RealFlex RealWin Buffer Overflow
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This advisory is a follow-up to ICS-ALERT-10-305-01 RealFlex RealWin Buffer Overflows, which was published on the ICS-CERT Web site on November 01, 2010.
On October 15, 2010 an independent security researcher posted informationa regarding vulnerabilities in RealFlex Technologies Ltd. RealWin SCADA software products. The security researcher’s analysis indicated that successful exploitation of these vulnerabilities can lead to arbitrary code execution and control of the system.
RealFlex Technologies has validated the researcher’s findings and released an updateb to resolve these issues. ICS-CERT has verified that the software update resolves the vulnerabilities highlighted by the researcher.
All RealWin versions up to and including Version 2.1.8 (Build 6.1.8) are affected by these vulnerabilities.
RealWin is used in small installations for a variety of applications including monitoring water pumping stations, reservoirs, and water treatment plants.
Exploitation of these vulnerabilities may result in remote code execution. Impact to individual organizations depends on many factors that are unique to each organization. ICS-CERT recommends that organizations evaluate the impact of this vulnerability based on their environment, architecture, and product implementation.
RealFlex Technologies was established in 1982 and has offices in Limerick, Ireland; Houston, Texas; and Saratov, Russia. RealFlex Technologies products are used in more than 45 countries with primary sectors being power, oil and gas, water and wastewater, marine, transport, chemical, manufacturing, and telecommunications.
RealWin runs on Microsoft Windows platforms (2000 and XP). It can run on a single system or on multiple PCs connected through a TCP/IP network.
According to the researcher’s report, the service listening on TCP Port 912 is vulnerable to multiple stack-based buffer overflows from specially crafted packets. The stack-based buffer overflows are caused by use of the “sprintf” and “strcpy” functions in the RealWin software.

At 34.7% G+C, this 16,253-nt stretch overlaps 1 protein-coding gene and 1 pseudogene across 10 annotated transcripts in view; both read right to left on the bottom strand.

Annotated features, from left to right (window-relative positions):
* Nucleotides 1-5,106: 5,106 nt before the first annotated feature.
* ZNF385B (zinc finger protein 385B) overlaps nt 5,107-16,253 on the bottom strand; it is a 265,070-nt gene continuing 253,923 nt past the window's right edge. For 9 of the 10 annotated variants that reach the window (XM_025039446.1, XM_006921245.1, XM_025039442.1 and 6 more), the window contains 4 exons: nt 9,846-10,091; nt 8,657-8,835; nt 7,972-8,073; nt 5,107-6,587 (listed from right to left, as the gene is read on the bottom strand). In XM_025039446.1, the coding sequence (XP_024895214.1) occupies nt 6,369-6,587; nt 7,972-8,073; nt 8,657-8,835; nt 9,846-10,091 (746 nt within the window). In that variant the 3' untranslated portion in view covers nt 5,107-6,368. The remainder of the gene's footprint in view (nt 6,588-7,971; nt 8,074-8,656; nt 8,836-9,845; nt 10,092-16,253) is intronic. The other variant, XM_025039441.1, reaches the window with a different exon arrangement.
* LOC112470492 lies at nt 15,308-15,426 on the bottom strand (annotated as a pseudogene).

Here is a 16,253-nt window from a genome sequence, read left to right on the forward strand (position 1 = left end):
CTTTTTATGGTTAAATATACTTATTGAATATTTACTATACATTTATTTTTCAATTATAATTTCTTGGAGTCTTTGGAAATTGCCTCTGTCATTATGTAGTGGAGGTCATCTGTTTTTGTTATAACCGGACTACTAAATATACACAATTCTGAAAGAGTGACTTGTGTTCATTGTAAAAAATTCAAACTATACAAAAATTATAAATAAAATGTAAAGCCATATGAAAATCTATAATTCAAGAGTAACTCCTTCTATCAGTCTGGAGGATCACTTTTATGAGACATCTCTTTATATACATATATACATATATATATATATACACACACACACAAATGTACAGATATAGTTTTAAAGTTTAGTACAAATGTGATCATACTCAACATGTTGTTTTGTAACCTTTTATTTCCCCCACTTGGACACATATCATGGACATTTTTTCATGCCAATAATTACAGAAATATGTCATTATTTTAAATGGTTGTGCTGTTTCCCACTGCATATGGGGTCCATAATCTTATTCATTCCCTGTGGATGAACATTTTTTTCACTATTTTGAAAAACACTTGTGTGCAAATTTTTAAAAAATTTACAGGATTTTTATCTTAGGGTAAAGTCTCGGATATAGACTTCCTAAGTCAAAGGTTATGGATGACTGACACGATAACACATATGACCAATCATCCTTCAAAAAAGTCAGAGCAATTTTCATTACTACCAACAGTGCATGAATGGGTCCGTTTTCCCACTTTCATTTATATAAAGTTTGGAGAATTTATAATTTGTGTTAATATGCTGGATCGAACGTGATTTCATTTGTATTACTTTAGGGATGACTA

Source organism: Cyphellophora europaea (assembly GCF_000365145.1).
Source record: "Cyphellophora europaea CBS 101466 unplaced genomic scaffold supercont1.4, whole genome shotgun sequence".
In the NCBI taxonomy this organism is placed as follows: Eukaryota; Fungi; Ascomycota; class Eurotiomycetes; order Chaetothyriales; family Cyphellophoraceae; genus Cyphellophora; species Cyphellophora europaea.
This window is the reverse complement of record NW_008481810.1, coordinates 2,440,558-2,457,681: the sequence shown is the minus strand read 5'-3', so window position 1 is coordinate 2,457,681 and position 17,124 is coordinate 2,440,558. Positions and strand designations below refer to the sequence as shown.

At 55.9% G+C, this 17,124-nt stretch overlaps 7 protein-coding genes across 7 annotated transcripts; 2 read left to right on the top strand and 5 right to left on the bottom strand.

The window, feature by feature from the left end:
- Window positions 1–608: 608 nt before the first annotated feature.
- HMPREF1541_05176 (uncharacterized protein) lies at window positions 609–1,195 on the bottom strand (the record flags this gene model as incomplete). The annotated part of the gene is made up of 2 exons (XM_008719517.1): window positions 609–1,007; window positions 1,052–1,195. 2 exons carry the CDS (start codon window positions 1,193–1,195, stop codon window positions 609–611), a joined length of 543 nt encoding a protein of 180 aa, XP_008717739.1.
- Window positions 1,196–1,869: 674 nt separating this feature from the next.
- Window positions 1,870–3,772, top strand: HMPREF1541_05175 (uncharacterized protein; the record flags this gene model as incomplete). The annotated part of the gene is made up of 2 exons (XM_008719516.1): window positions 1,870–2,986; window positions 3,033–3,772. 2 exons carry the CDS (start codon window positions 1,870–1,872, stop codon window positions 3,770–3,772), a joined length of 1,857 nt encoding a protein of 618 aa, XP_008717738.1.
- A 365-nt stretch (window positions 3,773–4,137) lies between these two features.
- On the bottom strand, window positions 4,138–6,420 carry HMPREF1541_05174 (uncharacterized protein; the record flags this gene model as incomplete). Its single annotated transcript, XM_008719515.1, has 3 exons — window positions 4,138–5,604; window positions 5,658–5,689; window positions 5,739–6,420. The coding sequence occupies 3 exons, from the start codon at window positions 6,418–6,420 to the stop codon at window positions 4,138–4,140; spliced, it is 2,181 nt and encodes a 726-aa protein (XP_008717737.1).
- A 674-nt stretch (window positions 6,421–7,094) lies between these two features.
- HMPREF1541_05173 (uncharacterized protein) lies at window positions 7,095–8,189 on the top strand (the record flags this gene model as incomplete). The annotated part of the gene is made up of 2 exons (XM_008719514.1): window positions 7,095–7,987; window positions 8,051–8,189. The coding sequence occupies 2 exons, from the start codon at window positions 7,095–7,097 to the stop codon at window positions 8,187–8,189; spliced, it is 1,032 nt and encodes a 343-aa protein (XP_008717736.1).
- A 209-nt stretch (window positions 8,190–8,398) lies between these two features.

An attacker with an intermediate skill level could create code to exploit these vulnerabilities. Organizations should be aware that a Metasploit1 module is available for these vulnerabilities and the researcher has also made his exploit code publicly available.
RealFlex has addressed these vulnerabilities with a software update available on the company’s web site.c
RealWin customers who have any questions can contact RealFlex at firstname.lastname@example.org.
The following mitigations are recommended:
- Update RealWin to Version 2.1.10 (Build 6.1.10).
- Ensure that your firewall is restricting access to TCP port 912. RealWin does not require external access to port 912 as it is only used internally on the PC between the communication modules and theRealWin module.
- Encourage asset owners to minimize network exposure for all control system devices. Critical control system and/or network devices should not directly face the Internet. Control system networks and remote devices should be located behind firewalls, and kept isolated from the business network. If remote access is required, secure methods such as Virtual Private Networks (VPNs) should be utilized, recognizing that VPNs are only as secure as the components at each end of the connection.
Refer to the Control System Security Program Recommended Practices section for control systems on the US-CERT web site. Several recommended practices are available for reading or downloading, including Improving Industrial Control Systems Cybersecurity with Defense-in-Depth Strategies.
As with all system changes, administrators should consult their control systems vendor prior to making any control system changes.
Organizations should follow their established internal procedures if any suspected malicious activity is observed and report their findings to ICS-CERT for tracking and correlation against other incidents. ICSCERT reminds organizations that proper impact analysis and risk assessment should be performed prior to taking defensive measures.
- a. Researcher, http://aluigi.altervista.org/adv/realwin1-adv.txt, website last visited November 4, 2010.
- b. RealFlex, http://csrealflex.com/cs/index.ssp, website last visited November 8, 2010.
- 1. Metasploit, http://www.metasploit.com, website last visited November 8, 2010.
- c. RealFlex, http://cs realflex.com/cs/index.ssp, web site last visited November 8, 2010.
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